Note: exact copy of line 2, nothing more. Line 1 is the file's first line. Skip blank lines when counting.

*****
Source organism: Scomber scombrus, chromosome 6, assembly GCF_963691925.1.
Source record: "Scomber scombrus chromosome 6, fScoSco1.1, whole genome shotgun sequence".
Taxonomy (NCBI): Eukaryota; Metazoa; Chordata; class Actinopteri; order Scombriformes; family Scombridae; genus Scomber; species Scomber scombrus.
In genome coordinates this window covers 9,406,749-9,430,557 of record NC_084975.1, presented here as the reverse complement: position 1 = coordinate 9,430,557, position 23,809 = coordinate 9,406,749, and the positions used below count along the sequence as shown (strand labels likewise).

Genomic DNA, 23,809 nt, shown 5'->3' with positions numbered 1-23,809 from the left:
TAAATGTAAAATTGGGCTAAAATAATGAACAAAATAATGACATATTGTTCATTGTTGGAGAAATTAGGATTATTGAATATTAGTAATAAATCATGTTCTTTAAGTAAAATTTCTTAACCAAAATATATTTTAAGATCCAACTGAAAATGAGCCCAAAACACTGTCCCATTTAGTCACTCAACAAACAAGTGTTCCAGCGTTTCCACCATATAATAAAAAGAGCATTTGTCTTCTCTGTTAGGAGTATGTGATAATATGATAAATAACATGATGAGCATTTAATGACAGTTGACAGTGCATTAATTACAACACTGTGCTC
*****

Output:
Source record: "Scomber scombrus chromosome 6, fScoSco1.1, whole genome shotgun sequence".